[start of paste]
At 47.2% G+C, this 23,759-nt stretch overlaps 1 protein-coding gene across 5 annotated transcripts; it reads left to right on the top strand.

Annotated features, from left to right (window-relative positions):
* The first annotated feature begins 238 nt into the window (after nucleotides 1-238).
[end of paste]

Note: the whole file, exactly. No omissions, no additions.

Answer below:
At 47.2% G+C, this 23,759-nt stretch overlaps 1 protein-coding gene across 5 annotated transcripts; it reads left to right on the top strand.

Annotated features, from left to right (window-relative positions):
* The first annotated feature begins 238 nt into the window (after nucleotides 1-238).